The top-decile portfolios from the two machine learning models generate a very decent monthly return of about 0.9% in excess of the risk-free rate. That corresponds to a compounded annual excess return of about 11.3% which is definitely sizable. Those returns, however, also come with significant risk. For example, the monthly volatility of returns is close to 5% and there have been drawdowns of more than 50%.

Unfortunately, the authors do not include a benchmark for the overall US stock market over that period. The Sharpe ratios of the two top-decile portfolios are around 0.2 which seems relatively low compared to the well-known rule of thumb of 0.4 for the overall stock market. But I am really speculating here and haven’t calculated the Sharpe ratio of the US market with the same methodology that the authors use here. In addition to that, the top-decile portfolios require quite some turnover. For example, the annual turnover of 1.476 for the Gradient Boosting portfolio indicates that about 73.8% of the portfolio must be rebalanced at the start of the year.3Sell funds worth 73.8% and replace them with new ones yields a total turnover of 2 x 73.8% = 147.6% or 1.476 in decimal notation.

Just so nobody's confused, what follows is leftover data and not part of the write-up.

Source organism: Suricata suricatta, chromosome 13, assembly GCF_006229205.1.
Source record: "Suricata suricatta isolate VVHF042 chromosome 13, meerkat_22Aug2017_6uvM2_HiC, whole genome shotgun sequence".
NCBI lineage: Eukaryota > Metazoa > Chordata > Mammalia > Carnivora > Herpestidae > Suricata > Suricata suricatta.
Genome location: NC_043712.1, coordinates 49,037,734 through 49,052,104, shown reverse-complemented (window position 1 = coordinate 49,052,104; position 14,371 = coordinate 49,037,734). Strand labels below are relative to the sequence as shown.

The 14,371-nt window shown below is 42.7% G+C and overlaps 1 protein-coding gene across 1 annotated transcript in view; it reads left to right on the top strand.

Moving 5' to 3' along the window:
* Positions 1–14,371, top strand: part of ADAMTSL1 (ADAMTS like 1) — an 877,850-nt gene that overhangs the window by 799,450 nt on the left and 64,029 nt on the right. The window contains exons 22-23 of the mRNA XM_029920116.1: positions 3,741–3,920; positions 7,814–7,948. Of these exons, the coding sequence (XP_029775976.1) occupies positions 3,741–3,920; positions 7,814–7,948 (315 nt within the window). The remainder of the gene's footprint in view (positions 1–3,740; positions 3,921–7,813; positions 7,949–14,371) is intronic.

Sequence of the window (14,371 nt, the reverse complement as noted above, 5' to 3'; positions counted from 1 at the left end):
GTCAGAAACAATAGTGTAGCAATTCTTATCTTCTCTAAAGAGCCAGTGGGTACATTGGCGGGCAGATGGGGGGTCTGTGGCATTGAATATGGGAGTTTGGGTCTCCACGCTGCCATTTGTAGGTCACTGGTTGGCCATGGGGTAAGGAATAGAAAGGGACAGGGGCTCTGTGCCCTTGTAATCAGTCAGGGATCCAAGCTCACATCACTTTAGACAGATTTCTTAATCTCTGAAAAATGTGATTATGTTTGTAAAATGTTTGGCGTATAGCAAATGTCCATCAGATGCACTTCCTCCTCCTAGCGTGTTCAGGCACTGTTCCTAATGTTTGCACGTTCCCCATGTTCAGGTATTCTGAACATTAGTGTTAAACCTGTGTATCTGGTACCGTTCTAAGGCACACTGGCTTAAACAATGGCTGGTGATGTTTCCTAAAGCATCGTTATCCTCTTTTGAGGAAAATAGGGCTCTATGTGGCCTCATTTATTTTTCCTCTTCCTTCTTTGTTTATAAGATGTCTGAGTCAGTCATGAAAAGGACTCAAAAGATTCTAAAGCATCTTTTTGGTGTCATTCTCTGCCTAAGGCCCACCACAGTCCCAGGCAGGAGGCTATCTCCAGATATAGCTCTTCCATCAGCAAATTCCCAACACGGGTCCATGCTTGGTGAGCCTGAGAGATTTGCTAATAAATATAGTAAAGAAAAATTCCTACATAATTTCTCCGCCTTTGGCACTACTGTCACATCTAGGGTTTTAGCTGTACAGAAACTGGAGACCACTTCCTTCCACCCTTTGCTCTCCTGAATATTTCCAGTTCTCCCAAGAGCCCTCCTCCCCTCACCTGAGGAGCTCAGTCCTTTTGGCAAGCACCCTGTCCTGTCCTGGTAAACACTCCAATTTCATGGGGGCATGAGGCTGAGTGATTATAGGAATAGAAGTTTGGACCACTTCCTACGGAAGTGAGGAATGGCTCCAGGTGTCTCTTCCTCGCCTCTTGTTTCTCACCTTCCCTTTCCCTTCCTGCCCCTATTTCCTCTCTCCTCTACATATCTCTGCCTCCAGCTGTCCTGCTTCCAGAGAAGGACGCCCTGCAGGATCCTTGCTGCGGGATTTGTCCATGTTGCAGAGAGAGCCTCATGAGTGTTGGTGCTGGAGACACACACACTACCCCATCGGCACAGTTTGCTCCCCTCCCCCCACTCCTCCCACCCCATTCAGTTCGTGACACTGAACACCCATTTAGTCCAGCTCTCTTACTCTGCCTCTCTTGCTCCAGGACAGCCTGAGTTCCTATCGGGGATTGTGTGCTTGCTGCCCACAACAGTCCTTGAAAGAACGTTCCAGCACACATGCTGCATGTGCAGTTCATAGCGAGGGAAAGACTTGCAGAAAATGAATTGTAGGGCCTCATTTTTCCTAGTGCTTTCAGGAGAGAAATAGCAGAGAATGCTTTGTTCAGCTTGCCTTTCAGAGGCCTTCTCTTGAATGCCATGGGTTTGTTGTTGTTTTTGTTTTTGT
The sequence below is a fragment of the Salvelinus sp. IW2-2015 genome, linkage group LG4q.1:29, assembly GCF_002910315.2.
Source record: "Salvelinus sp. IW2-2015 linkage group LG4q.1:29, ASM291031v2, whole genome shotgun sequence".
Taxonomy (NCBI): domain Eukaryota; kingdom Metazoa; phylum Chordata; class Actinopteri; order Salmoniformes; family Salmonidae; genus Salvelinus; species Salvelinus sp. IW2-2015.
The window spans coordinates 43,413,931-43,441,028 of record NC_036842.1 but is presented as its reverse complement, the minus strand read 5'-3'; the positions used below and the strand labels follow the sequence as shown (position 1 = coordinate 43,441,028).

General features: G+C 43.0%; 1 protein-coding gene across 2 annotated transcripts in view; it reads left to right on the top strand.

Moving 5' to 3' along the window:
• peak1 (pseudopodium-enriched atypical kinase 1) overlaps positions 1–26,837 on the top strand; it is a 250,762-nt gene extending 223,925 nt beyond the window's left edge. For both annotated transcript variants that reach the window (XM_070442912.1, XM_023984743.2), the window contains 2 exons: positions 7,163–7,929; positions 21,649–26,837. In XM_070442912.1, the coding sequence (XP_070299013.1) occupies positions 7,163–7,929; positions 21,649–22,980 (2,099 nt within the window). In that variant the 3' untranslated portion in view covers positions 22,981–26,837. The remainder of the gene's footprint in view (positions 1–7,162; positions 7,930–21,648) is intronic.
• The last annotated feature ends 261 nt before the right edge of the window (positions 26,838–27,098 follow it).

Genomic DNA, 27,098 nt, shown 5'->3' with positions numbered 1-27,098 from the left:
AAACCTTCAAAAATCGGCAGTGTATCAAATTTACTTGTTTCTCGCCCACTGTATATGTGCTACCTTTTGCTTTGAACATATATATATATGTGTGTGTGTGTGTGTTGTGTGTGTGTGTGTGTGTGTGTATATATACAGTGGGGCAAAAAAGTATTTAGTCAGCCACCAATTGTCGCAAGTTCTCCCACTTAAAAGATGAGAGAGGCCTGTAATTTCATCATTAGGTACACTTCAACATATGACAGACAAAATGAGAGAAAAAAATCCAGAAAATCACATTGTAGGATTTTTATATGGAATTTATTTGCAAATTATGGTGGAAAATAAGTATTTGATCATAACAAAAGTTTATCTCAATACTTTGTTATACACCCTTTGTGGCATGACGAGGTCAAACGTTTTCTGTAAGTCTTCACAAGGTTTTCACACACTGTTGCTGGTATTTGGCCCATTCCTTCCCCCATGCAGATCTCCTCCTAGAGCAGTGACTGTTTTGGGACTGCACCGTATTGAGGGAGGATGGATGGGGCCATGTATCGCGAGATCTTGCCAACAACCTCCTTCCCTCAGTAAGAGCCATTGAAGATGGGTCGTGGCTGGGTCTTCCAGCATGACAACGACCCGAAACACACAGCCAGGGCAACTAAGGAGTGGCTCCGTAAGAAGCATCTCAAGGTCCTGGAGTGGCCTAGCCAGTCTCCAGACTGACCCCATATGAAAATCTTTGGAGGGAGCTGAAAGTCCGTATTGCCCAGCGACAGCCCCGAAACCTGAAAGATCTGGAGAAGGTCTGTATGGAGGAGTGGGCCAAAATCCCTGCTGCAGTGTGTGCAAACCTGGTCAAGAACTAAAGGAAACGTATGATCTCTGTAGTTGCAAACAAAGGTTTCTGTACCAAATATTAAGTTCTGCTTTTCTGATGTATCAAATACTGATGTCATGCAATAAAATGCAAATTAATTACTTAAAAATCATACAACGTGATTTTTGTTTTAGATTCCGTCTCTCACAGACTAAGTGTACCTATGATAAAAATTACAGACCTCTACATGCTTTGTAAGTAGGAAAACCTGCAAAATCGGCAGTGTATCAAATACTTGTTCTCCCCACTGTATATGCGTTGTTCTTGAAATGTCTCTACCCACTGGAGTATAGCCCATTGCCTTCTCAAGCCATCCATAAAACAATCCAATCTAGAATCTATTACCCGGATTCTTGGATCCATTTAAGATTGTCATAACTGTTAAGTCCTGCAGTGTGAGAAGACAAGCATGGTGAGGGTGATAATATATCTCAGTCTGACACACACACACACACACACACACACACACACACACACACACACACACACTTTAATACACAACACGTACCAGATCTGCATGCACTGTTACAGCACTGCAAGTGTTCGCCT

Overall, the results definitely point in the direction that fund investors can actually use machine learning to identify outperforming funds. Despite different methodology, the results are also within the same ballpark as those of Kaniel et al. (2022) who also find annual alphas in the range of 1-2%. While both papers are not yet published, I think this is promising and suggests that at least the core of the results is not data-mined.

Past performance and measures of activeness are the most relevant variables

In the next step, the authors examine the most relevant variables of their prediction with SHAP values, a common technique for machine learning interpretability. To be honest, I would be very careful with specific statements about marginal effects or, god beware, causality. Nonetheless, I think it is useful to see what actually drives the prediction and the following two charts summarize the most important variables and interaction effects.